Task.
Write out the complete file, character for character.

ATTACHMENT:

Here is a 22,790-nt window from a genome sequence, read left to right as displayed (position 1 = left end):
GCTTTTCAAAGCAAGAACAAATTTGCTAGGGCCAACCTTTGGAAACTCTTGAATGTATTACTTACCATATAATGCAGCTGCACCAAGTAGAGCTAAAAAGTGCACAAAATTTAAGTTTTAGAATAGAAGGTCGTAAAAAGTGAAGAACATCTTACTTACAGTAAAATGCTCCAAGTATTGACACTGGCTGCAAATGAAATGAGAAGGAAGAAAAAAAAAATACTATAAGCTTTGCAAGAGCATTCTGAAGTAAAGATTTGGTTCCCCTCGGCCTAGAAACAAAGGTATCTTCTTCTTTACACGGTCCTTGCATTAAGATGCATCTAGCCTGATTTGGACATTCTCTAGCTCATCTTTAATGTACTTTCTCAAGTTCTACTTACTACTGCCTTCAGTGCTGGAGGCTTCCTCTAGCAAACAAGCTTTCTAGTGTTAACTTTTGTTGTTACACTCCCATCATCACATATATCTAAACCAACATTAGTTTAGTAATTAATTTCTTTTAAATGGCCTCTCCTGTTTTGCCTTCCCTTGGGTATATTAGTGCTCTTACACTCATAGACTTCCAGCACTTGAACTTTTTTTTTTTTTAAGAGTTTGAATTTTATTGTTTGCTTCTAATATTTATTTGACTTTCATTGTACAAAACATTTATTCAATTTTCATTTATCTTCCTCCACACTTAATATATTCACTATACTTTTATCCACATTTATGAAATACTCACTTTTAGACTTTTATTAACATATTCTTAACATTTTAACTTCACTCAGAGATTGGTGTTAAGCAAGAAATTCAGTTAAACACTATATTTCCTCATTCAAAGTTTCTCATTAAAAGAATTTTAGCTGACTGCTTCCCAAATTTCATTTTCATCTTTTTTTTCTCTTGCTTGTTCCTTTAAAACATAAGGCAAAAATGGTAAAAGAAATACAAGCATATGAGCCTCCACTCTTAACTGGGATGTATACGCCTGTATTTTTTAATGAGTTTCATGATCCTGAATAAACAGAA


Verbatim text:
Here is a 22,790-nt window from a genome sequence, read left to right as displayed (position 1 = left end):
GCTTTTCAAAGCAAGAACAAATTTGCTAGGGCCAACCTTTGGAAACTCTTGAATGTATTACTTACCATATAATGCAGCTGCACCAAGTAGAGCTAAAAAGTGCACAAAATTTAAGTTTTAGAATAGAAGGTCGTAAAAAGTGAAGAACATCTTACTTACAGTAAAATGCTCCAAGTATTGACACTGGCTGCAAATGAAATGAGAAGGAAGAAAAAAAAAATACTATAAGCTTTGCAAGAGCATTCTGAAGTAAAGATTTGGTTCCCCTCGGCCTAGAAACAAAGGTATCTTCTTCTTTACACGGTCCTTGCATTAAGATGCATCTAGCCTGATTTGGACATTCTCTAGCTCATCTTTAATGTACTTTCTCAAGTTCTACTTACTACTGCCTTCAGTGCTGGAGGCTTCCTCTAGCAAACAAGCTTTCTAGTGTTAACTTTTGTTGTTACACTCCCATCATCACATATATCTAAACCAACATTAGTTTAGTAATTAATTTCTTTTAAATGGCCTCTCCTGTTTTGCCTTCCCTTGGGTATATTAGTGCTCTTACACTCATAGACTTCCAGCACTTGAACTTTTTTTTTTTTTAAGAGTTTGAATTTTATTGTTTGCTTCTAATATTTATTTGACTTTCATTGTACAAAACATTTATTCAATTTTCATTTATCTTCCTCCACACTTAATATATTCACTATACTTTTATCCACATTTATGAAATACTCACTTTTAGACTTTTATTAACATATTCTTAACATTTTAACTTCACTCAGAGATTGGTGTTAAGCAAGAAATTCAGTTAAACACTATATTTCCTCATTCAAAGTTTCTCATTAAAAGAATTTTAGCTGACTGCTTCCCAAATTTCATTTTCATCTTTTTTTTCTCTTGCTTGTTCCTTTAAAACATAAGGCAAAAATGGTAAAAGAAATACAAGCATATGAGCCTCCACTCTTAACTGGGATGTATACGCCTGTATTTTTTAATGAGTTTCATGATCCTGAATAAACAGAA